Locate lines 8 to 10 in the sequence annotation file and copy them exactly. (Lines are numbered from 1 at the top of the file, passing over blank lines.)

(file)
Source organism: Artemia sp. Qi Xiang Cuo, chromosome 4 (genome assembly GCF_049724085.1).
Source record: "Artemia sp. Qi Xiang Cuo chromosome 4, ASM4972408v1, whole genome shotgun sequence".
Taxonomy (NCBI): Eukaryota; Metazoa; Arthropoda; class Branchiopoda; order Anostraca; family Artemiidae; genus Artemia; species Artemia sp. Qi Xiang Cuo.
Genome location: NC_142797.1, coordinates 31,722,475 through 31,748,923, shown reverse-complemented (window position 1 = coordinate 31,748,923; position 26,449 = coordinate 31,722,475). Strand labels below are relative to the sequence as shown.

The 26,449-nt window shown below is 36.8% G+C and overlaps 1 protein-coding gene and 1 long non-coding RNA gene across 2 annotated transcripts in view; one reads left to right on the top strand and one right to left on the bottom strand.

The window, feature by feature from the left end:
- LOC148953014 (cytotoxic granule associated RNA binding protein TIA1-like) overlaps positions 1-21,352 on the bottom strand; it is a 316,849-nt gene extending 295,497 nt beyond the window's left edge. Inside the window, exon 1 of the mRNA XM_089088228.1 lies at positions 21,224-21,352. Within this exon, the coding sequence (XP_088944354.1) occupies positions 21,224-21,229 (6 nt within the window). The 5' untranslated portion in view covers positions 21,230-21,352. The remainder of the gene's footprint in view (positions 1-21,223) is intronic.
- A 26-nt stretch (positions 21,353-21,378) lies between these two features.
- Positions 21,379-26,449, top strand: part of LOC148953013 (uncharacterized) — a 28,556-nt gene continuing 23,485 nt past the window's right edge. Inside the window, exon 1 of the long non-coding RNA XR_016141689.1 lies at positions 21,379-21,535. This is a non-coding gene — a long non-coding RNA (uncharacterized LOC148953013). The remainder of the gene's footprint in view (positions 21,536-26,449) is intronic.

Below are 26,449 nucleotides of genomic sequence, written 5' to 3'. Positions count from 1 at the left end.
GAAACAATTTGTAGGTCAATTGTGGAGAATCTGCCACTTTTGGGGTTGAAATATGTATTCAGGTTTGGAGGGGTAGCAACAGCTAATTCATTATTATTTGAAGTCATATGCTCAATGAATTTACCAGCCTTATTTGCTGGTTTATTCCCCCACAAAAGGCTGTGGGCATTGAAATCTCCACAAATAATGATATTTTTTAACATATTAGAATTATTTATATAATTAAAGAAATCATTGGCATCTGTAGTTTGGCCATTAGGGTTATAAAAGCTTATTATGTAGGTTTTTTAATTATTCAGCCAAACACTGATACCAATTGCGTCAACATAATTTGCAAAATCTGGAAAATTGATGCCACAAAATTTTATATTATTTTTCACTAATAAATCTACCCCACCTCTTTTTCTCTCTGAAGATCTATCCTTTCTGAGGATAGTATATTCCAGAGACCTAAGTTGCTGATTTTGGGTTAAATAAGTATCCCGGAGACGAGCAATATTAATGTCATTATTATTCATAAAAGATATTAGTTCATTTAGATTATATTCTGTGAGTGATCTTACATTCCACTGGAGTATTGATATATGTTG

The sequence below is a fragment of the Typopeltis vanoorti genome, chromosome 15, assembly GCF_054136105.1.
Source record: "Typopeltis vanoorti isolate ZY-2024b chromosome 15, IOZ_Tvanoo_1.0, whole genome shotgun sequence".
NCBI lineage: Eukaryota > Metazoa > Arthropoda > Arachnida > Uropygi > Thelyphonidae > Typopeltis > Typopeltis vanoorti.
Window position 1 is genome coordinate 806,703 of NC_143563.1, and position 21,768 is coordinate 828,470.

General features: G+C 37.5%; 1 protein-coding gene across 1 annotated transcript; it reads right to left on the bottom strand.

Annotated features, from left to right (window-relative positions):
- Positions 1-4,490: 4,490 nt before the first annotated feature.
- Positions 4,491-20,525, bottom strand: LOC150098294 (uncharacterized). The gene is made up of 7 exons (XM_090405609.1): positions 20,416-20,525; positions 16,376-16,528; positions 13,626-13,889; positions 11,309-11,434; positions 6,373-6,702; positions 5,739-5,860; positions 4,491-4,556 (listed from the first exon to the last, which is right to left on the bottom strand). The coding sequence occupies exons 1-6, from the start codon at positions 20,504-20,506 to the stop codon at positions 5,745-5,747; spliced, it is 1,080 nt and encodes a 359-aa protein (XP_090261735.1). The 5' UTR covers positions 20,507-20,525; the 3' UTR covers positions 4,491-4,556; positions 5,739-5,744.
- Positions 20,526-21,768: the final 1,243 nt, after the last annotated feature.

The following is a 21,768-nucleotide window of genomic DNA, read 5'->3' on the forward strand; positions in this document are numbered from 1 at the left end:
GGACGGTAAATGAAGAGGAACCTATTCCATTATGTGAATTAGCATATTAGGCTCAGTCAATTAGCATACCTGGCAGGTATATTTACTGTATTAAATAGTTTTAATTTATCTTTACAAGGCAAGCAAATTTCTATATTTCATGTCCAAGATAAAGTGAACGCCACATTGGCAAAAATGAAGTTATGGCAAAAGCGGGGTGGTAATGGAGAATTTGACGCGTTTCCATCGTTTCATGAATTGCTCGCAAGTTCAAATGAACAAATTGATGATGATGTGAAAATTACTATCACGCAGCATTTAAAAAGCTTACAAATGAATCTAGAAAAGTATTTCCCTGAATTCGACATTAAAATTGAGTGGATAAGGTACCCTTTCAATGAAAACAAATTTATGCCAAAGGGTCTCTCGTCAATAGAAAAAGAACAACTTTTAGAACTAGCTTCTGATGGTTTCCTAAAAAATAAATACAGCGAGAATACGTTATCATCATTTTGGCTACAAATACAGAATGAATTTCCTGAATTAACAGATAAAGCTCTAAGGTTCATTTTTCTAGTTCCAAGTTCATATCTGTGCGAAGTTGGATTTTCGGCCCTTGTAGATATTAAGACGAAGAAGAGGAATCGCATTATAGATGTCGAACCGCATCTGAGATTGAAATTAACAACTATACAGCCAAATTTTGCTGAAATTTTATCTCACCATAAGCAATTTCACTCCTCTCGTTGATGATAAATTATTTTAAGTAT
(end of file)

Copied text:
- A 26-nt stretch (positions 21,353-21,378) lies between these two features.
- Positions 21,379-26,449, top strand: part of LOC148953013 (uncharacterized) — a 28,556-nt gene continuing 23,485 nt past the window's right edge. Inside the window, exon 1 of the long non-coding RNA XR_016141689.1 lies at positions 21,379-21,535. This is a non-coding gene — a long non-coding RNA (uncharacterized LOC148953013). The remainder of the gene's footprint in view (positions 21,536-26,449) is intronic.

Below are 26,449 nucleotides of genomic sequence, written 5' to 3'. Positions count from 1 at the left end.